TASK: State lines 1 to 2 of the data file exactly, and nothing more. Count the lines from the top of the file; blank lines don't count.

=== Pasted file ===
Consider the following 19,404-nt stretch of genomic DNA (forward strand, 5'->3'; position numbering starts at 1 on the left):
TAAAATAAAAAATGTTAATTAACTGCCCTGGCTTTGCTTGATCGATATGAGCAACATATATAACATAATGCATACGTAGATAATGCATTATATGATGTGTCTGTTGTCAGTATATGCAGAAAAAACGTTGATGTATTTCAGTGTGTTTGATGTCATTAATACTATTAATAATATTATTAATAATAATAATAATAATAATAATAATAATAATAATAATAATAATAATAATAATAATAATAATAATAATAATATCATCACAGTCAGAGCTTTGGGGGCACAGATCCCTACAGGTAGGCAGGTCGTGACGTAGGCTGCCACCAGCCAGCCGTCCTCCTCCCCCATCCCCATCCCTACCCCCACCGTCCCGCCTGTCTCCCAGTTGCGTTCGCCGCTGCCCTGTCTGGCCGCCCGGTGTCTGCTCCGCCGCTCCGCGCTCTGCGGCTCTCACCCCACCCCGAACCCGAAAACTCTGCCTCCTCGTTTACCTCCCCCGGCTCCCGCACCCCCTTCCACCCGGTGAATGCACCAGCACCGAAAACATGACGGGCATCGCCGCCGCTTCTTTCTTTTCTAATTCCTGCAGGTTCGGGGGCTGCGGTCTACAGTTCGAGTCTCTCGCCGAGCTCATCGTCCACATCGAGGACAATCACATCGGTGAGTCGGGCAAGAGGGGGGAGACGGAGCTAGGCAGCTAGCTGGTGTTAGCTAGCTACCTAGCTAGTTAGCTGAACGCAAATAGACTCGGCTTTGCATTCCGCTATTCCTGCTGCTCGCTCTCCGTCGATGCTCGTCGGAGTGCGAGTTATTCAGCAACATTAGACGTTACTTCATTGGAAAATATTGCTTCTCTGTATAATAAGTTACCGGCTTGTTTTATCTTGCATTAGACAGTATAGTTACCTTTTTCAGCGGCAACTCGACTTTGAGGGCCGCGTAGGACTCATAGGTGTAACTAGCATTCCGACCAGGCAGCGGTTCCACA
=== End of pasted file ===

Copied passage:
Consider the following 19,404-nt stretch of genomic DNA (forward strand, 5'->3'; position numbering starts at 1 on the left):
TAAAATAAAAAATGTTAATTAACTGCCCTGGCTTTGCTTGATCGATATGAGCAACATATATAACATAATGCATACGTAGATAATGCATTATATGATGTGTCTGTTGTCAGTATATGCAGAAAAAACGTTGATGTATTTCAGTGTGTTTGATGTCATTAATACTATTAATAATATTATTAATAATAATAATAATAATAATAATAATAATAATAATAATAATAATAATAATAATAATAATAATAATAATAATATCATCACAGTCAGAGCTTTGGGGGCACAGATCCCTACAGGTAGGCAGGTCGTGACGTAGGCTGCCACCAGCCAGCCGTCCTCCTCCCCCATCCCCATCCCTACCCCCACCGTCCCGCCTGTCTCCCAGTTGCGTTCGCCGCTGCCCTGTCTGGCCGCCCGGTGTCTGCTCCGCCGCTCCGCGCTCTGCGGCTCTCACCCCACCCCGAACCCGAAAACTCTGCCTCCTCGTTTACCTCCCCCGGCTCCCGCACCCCCTTCCACCCGGTGAATGCACCAGCACCGAAAACATGACGGGCATCGCCGCCGCTTCTTTCTTTTCTAATTCCTGCAGGTTCGGGGGCTGCGGTCTACAGTTCGAGTCTCTCGCCGAGCTCATCGTCCACATCGAGGACAATCACATCGGTGAGTCGGGCAAGAGGGGGGAGACGGAGCTAGGCAGCTAGCTGGTGTTAGCTAGCTACCTAGCTAGTTAGCTGAACGCAAATAGACTCGGCTTTGCATTCCGCTATTCCTGCTGCTCGCTCTCCGTCGATGCTCGTCGGAGTGCGAGTTATTCAGCAACATTAGACGTTACTTCATTGGAAAATATTGCTTCTCTGTATAATAAGTTACCGGCTTGTTTTATCTTGCATTAGACAGTATAGTTACCTTTTTCAGCGGCAACTCGACTTTGAGGGCCGCGTAGGACTCATAGGTGTAACTAGCATTCCGACCAGGCAGCGGTTCCACA